Rest in Peace…This Summer?

RIP

Perhaps one of the most common acronyms in the English language, ‘R.I.P.’ evokes memories of loved ones lost, eulogies for famous musicians on Facebook, and even corny yard decorations at Halloween. This condolence and outward expression of our inner sorrow and grief wishes a peaceful eternity to those whom we have loved and lost. The original Latin phrase, “requiescat in pace,” means “may he or she rest in peace.”

So, is it a given that you have to die to truly rest in peace?

In my crazy, loud, messy, chaotic household, I have asked myself this question…especially on this first week of summer break! Peace and quiet are a commodity around here. And then there’s the real anxiety and worry. What would I do if I ever lost my husband? Could I handle the death of a child? Am I a good enough wife and mother? Do people like me? Everyday stresses of work and finances alone cause unrest in most households, ours included.

In a recent sermon at Christ Community Church, Pastor Tom Nelson expressed that our cultural landscape is well described as ‘restless.’ No amount of massages, date nights sans kids or vacations will ever bring us true rest and peace. Anxiety and restlessness creep into our moments of quiet and erupt in the middle of our chaos.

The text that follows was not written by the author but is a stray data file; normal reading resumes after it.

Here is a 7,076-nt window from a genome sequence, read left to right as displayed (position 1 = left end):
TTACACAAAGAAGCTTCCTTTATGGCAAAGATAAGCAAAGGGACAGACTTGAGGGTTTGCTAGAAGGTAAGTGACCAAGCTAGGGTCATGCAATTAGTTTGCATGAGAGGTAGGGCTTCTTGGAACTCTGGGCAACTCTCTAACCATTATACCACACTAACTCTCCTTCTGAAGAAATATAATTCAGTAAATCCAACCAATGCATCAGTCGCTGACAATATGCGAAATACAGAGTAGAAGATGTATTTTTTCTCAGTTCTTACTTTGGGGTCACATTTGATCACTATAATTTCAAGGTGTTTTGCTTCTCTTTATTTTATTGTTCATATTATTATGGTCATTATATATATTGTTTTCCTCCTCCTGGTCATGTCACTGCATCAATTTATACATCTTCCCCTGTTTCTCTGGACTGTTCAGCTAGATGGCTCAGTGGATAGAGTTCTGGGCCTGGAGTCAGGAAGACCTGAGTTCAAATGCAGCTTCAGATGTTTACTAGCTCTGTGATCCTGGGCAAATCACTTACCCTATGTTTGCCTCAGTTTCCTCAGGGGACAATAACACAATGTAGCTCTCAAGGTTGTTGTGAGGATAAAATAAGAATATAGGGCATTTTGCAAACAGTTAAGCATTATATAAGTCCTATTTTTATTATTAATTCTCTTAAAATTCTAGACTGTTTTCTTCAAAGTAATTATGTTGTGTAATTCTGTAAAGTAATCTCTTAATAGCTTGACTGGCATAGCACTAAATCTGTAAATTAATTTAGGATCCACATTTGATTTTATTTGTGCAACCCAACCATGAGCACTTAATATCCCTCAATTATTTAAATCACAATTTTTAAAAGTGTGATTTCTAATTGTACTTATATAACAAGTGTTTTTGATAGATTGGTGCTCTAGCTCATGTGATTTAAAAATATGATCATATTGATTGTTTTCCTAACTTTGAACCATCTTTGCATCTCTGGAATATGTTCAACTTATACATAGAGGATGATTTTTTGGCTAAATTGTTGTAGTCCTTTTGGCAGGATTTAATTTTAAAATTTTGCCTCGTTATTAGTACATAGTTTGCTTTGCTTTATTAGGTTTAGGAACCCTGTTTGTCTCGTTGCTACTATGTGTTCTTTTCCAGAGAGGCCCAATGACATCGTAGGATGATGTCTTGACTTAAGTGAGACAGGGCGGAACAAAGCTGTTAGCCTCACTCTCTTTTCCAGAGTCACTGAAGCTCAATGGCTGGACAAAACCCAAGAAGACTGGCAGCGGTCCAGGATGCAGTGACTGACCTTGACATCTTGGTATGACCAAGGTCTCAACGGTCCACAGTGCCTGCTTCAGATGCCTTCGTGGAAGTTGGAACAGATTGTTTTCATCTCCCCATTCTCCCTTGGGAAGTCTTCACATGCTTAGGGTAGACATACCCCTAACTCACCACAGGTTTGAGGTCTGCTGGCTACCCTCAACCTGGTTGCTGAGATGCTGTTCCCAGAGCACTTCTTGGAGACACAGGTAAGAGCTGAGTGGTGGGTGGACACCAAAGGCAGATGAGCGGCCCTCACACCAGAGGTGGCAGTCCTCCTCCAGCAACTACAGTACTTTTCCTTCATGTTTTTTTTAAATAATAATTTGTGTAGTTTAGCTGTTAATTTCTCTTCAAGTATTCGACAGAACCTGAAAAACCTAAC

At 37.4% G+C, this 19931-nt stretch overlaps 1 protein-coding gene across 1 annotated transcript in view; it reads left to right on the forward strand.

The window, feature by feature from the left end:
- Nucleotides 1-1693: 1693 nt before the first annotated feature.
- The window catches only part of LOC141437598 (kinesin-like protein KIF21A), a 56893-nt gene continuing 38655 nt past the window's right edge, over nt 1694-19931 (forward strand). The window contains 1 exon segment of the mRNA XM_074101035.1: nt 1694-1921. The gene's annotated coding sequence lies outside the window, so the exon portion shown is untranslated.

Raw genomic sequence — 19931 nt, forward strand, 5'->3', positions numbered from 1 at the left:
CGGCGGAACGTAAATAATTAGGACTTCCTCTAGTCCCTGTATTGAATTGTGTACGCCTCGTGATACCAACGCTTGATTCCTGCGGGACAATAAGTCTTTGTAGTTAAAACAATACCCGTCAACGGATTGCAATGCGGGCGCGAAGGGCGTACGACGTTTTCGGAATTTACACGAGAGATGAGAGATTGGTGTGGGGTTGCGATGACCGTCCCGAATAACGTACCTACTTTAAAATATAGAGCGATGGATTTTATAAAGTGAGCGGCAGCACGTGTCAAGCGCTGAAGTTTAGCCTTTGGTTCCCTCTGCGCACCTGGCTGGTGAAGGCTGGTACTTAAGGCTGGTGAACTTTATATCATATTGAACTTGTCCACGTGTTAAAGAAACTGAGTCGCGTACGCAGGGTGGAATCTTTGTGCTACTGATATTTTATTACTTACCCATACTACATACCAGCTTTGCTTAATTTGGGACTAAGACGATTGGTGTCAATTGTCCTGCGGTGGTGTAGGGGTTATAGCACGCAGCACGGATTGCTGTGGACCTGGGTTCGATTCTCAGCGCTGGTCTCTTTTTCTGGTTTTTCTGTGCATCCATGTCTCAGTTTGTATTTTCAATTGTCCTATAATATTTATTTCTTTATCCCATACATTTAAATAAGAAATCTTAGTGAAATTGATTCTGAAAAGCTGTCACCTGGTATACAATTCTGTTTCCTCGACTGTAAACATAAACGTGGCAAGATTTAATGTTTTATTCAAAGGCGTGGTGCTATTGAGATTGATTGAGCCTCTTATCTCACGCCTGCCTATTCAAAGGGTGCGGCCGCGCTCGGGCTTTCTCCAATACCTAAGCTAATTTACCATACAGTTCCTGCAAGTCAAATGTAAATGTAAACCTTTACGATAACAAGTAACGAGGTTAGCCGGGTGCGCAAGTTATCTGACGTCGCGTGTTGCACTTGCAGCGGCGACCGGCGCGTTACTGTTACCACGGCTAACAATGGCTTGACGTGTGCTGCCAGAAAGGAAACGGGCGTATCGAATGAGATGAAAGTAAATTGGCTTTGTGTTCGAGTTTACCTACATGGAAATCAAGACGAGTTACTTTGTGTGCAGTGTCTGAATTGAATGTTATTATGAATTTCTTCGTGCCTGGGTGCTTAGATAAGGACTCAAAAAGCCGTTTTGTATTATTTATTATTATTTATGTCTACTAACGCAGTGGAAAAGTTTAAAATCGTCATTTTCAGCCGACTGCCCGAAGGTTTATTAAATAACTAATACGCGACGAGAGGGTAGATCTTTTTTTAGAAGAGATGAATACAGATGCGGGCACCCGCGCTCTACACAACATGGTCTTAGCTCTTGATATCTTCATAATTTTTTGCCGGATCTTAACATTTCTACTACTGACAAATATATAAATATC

Tom noted that even the Huff Post has addressed the subject. In an article titled, “5 Signs You’re Restless With Your Life (and What to Do About It),” Kevin Klatches writes that if you are feeling restless, you should “consider it a warning sign from your soul to take action.” He suggests, “Don’t settle for restlessness…The universe is calling on you to take action. Listen to it.”

He’s so right. The universe is calling on us to take action. The Creator of the Universe gently calls to us…

“Come to me, all who labor and are heavy laden, and I will give you rest. Take my yoke…and you will find rest for your souls.” -Matthew 11: 28-29

Are you living with a restless heart? Is there an unsettling discontent or anxiety that marks your life? Do you feel emotionally and spiritually weary?

In his book, The Life We Long to Live: the yoke, Tom Nelson warns us that “…our thirsty souls are chasing mirages…” We hang out in the desert while the One who offers streams of healing waters bids us to come.

Isaiah 58:11 promises, “The LORD will guide you always; he will satisfy your needs in a sun-scorched land and will strengthen your frame. You will be like a well-watered garden, like a spring whose waters never fail.”